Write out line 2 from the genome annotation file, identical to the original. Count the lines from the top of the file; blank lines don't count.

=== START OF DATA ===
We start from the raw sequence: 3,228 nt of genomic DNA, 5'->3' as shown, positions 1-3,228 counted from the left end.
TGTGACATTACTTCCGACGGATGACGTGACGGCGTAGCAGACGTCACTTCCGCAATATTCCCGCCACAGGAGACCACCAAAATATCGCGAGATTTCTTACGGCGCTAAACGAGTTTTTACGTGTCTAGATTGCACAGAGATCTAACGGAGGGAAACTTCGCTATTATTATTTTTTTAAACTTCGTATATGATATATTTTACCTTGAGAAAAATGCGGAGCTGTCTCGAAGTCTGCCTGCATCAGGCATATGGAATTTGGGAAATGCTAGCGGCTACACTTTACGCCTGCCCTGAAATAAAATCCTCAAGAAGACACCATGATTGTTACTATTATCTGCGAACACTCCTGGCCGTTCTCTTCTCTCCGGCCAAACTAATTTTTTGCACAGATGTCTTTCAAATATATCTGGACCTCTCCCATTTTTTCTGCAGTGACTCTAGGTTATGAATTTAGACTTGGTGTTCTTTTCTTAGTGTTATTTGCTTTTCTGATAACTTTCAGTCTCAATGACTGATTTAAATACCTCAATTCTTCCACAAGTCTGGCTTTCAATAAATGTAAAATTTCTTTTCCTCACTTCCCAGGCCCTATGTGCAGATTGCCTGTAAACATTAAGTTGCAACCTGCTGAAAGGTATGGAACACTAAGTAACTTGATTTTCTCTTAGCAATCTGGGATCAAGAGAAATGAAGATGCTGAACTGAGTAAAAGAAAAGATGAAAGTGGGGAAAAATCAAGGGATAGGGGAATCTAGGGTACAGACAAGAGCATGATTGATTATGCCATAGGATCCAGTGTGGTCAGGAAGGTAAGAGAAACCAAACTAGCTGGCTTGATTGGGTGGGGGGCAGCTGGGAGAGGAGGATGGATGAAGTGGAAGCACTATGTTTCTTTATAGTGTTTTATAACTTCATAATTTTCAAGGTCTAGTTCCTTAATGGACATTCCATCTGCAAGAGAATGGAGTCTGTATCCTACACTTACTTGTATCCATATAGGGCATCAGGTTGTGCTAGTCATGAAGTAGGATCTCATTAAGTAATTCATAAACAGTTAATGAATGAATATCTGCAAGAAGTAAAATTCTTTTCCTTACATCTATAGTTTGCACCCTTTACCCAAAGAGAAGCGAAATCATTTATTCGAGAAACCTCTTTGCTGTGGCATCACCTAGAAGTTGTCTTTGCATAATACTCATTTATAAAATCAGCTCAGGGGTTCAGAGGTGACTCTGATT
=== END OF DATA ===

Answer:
TGTGACATTACTTCCGACGGATGACGTGACGGCGTAGCAGACGTCACTTCCGCAATATTCCCGCCACAGGAGACCACCAAAATATCGCGAGATTTCTTACGGCGCTAAACGAGTTTTTACGTGTCTAGATTGCACAGAGATCTAACGGAGGGAAACTTCGCTATTATTATTTTTTTAAACTTCGTATATGATATATTTTACCTTGAGAAAAATGCGGAGCTGTCTCGAAGTCTGCCTGCATCAGGCATATGGAATTTGGGAAATGCTAGCGGCTACACTTTACGCCTGCCCTGAAATAAAATCCTCAAGAAGACACCATGATTGTTACTATTATCTGCGAACACTCCTGGCCGTTCTCTTCTCTCCGGCCAAACTAATTTTTTGCACAGATGTCTTTCAAATATATCTGGACCTCTCCCATTTTTTCTGCAGTGACTCTAGGTTATGAATTTAGACTTGGTGTTCTTTTCTTAGTGTTATTTGCTTTTCTGATAACTTTCAGTCTCAATGACTGATTTAAATACCTCAATTCTTCCACAAGTCTGGCTTTCAATAAATGTAAAATTTCTTTTCCTCACTTCCCAGGCCCTATGTGCAGATTGCCTGTAAACATTAAGTTGCAACCTGCTGAAAGGTATGGAACACTAAGTAACTTGATTTTCTCTTAGCAATCTGGGATCAAGAGAAATGAAGATGCTGAACTGAGTAAAAGAAAAGATGAAAGTGGGGAAAAATCAAGGGATAGGGGAATCTAGGGTACAGACAAGAGCATGATTGATTATGCCATAGGATCCAGTGTGGTCAGGAAGGTAAGAGAAACCAAACTAGCTGGCTTGATTGGGTGGGGGGCAGCTGGGAGAGGAGGATGGATGAAGTGGAAGCACTATGTTTCTTTATAGTGTTTTATAACTTCATAATTTTCAAGGTCTAGTTCCTTAATGGACATTCCATCTGCAAGAGAATGGAGTCTGTATCCTACACTTACTTGTATCCATATAGGGCATCAGGTTGTGCTAGTCATGAAGTAGGATCTCATTAAGTAATTCATAAACAGTTAATGAATGAATATCTGCAAGAAGTAAAATTCTTTTCCTTACATCTATAGTTTGCACCCTTTACCCAAAGAGAAGCGAAATCATTTATTCGAGAAACCTCTTTGCTGTGGCATCACCTAGAAGTTGTCTTTGCATAATACTCATTTATAAAATCAGCTCAGGGGTTCAGAGGTGACTCTGATT